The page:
Metaprogramming and the Ruby Object Model

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Having spent the last couple weeks reviewing Pragmatic Programmer’s screencasts on metaprogramming and the Ruby object model, I discovered one thing for certain. I shouldn’t be doing any metaprogramming any time soon. It’s a tricksy endeavor frought with peril, even for seasoned Rubyists.

I kind of had a feeling that would be my conclusion based on hearing this talk at Madison Ruby by Paolo Perrotta, the guy who wrote the book on metaprogramming. In the talk, he shows just how tricky metaprogramming can make your code.

Essentially, because metaprogramming is code that writes code, you can end up with a codebase that has hidden “gotcha” methods that are created as if by magic. This often conceals what is actually going on, makes the code hard to read, hard to debug and hard to extend or modify.

Definitely an endeavor left to someone who’s a bit more of an expert than me.

That’s not to say that I didn’t learn anything. Quite the contrary. The series starts with a great overview of the Ruby object model, the call chain for methods, inheritance versus mixins, singleton methods and a whole slew of other great stuff.

I plan to cover a couple of these topics here, but as a note to the reader, a lot more has been written on these topics by people infinitely smarter than me. My coverage of the topics here is intended to be more of an exercise of completion of the section of my 1up project than an attempt at a definitive screed on the subject.

The Call Chain When you call a method in Ruby, the interpreter looks for the definition of that method in the object that maps to ‘self’ in the current context, if that method doesn’t exist on self, Ruby moves “up the chain” and checks self’s parent class, and so on until it runs out of parent classes. Here’s an example:

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# define a specific string
my_string = "I'm a string!"
# call #reverse
# 1) this first checks to see if my_string has a method called reverse
# 2) it doesn't find one
# 3) it then checks for reverse on my_string's parent class, which is String
# 4) it finds the method and executes it and outputs the following:
my_string.reverse
=> "!gnirts a m'I"

# if we define a singleton method on my_string like so:
def my_string.reverse
  "I'm overriding .reverse"
end
# and then call .reverse on my_string
my_string.reverse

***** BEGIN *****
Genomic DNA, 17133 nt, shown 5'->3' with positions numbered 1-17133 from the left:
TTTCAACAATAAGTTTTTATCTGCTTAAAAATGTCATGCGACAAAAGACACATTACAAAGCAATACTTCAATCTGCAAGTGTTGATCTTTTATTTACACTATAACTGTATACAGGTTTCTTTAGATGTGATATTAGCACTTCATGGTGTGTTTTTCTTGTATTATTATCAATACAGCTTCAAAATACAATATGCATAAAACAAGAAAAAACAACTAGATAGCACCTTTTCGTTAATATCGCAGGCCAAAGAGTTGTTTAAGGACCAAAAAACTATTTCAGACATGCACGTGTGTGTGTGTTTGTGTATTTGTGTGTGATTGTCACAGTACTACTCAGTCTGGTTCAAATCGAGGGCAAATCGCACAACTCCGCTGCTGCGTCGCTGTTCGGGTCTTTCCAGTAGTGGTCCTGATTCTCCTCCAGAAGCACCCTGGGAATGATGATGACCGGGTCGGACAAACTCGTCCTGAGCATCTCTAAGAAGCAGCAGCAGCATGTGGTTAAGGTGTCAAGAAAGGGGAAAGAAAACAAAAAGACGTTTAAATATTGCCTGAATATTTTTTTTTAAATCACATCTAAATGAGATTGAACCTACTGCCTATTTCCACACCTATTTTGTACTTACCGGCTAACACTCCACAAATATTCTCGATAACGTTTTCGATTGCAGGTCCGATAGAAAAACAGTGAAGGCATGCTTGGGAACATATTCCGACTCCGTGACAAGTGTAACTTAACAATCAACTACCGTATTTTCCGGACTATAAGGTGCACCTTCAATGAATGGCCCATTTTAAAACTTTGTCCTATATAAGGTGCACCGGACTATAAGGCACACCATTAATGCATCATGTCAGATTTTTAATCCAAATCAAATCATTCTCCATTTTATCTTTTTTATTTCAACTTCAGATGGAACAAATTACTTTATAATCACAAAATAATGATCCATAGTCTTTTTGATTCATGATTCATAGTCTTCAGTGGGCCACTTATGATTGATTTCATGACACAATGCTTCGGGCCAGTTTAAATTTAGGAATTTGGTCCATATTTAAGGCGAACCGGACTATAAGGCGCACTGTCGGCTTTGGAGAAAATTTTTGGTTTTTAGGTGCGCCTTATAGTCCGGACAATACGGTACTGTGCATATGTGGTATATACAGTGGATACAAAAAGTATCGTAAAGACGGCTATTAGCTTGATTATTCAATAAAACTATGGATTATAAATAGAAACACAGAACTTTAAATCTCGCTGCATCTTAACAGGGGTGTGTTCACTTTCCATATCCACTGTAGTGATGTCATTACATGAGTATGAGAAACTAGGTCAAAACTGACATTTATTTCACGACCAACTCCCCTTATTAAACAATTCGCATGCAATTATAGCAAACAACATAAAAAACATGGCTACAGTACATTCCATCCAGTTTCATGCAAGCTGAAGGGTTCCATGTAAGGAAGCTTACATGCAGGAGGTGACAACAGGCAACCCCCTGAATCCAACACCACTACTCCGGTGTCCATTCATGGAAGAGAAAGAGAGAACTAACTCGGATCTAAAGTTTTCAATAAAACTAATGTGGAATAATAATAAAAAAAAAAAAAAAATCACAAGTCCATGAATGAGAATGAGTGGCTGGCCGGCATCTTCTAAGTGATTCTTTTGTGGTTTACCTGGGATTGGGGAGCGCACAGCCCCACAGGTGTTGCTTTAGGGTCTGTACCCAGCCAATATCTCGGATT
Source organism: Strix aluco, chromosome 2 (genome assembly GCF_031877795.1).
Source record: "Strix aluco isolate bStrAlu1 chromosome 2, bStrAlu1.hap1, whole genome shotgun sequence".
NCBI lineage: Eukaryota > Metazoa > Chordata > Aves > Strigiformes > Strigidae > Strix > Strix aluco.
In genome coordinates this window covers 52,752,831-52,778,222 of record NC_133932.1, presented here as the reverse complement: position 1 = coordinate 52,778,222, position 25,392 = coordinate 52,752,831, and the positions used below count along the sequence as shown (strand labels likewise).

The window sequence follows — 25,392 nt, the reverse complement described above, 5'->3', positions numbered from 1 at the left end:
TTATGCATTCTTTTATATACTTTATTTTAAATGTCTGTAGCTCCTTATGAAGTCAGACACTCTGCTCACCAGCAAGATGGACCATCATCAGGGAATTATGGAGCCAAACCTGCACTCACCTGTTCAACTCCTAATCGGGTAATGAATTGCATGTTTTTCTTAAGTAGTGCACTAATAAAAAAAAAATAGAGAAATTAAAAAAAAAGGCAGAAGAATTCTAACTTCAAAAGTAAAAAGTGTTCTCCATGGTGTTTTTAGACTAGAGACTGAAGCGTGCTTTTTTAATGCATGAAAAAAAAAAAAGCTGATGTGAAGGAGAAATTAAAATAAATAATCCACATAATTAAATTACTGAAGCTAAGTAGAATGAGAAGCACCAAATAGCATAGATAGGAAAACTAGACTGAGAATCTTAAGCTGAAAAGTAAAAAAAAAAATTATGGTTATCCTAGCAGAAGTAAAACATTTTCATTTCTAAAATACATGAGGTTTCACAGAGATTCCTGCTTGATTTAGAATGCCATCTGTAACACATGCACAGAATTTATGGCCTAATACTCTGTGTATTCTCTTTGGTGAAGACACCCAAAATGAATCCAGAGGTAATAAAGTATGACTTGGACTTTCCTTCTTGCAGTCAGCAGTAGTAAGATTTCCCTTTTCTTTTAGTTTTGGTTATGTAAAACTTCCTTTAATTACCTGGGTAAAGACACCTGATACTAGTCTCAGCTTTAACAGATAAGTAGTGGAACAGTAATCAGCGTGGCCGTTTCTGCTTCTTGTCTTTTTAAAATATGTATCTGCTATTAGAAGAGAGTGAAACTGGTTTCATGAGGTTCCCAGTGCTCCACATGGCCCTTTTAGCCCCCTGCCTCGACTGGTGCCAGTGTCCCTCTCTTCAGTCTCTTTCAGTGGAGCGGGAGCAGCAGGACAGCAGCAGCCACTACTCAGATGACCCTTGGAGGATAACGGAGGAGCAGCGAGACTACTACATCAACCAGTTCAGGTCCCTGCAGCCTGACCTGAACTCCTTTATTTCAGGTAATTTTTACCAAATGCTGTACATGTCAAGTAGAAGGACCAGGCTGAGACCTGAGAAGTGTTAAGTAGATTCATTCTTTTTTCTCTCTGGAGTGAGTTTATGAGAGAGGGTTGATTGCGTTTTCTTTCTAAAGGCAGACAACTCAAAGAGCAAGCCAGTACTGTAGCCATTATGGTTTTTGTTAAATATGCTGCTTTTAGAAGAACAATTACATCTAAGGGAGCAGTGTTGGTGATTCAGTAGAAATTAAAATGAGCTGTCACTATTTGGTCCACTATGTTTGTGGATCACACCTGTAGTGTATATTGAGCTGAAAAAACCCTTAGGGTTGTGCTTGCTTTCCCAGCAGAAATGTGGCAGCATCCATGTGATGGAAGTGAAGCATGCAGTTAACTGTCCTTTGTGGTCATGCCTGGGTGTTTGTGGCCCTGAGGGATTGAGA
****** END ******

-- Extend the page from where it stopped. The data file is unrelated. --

# we get the result of the new method and not that of
# the default behavior of String

my_string.reverse
=> "I'm overriding .reverse"

This concept becomes important in metaprogramming because the Ruby interpreter has several “hooks” for methods, classes and modules, marshalling and coercion that can be used to execute code that extends Ruby’s functionality. When you use these hooks, you need to be sure where exactly which member of the call chain you’re attaching your meta-functionality to. For example, in the screencasts, Dave Thomas demonstrates how to attach console tracing to methods by using the method_added hook. It’s really impressive to watch him implement the code, but there are a lot of nuances that he has to work around. A list of all these hook methods can be found here: http://stackoverflow.com/questions/5127819/is-this-a-comprehensive-list-of-ruby-hook-methods.

One of the more well-known uses of these hooks is to use the method_missing hook to create the semantically-rich find_by_xxxx methods in Active Record where xxxx is a model attribute that is essentially a column in a database. (I sure hope I said that right)

You must realize the truth: there are no class methods Another interesting tidbit that stuck with me was this: class methods are really nothing all that special. In actuality class methods are really just singleton methods on a Class object. The following two examples are essentially the same:

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class Foo
  def self.bar
    puts "I'm at the bar!"
  end
end

# is essentially the same as
Foo = Class.new
def Foo.bar
  puts "I'm at the bar!"
end

While this kind of prototype-based development is valid, it’s not typical Ruby style. The screencast advised that that type of idiom is more prevalent in Javascript, so I’m going to squirrel that knowledge away for my future 1up investigations into Javascript and it’s popular libraries like jQuery, Backbone, etc.

I’m sure there was a ton of information in these screencasts that just didn’t stick. It’s my hope that I’ll learn more on subsequent viewings and more practice. I’d definitely recommend them to anyone who wants to learn more about the Ruby object model and how important it is to have a deep understanding of those concepts before embarking on any metaprogramming adventures.

Also, if I’ve made any egregious errors in my explanation of concepts above, please let me know. I really want to keep this stuff straight in my head.

For my next topic, I’m going to tackle Test Driven Design (TDD) with Ruby and Rspec in an effort to write cleaner, better-designed code. I’m always amazed when I watch some of the giants in the industry sit down and drive out features and functionality with TDD, and I’m looking forward to a lot of practice.

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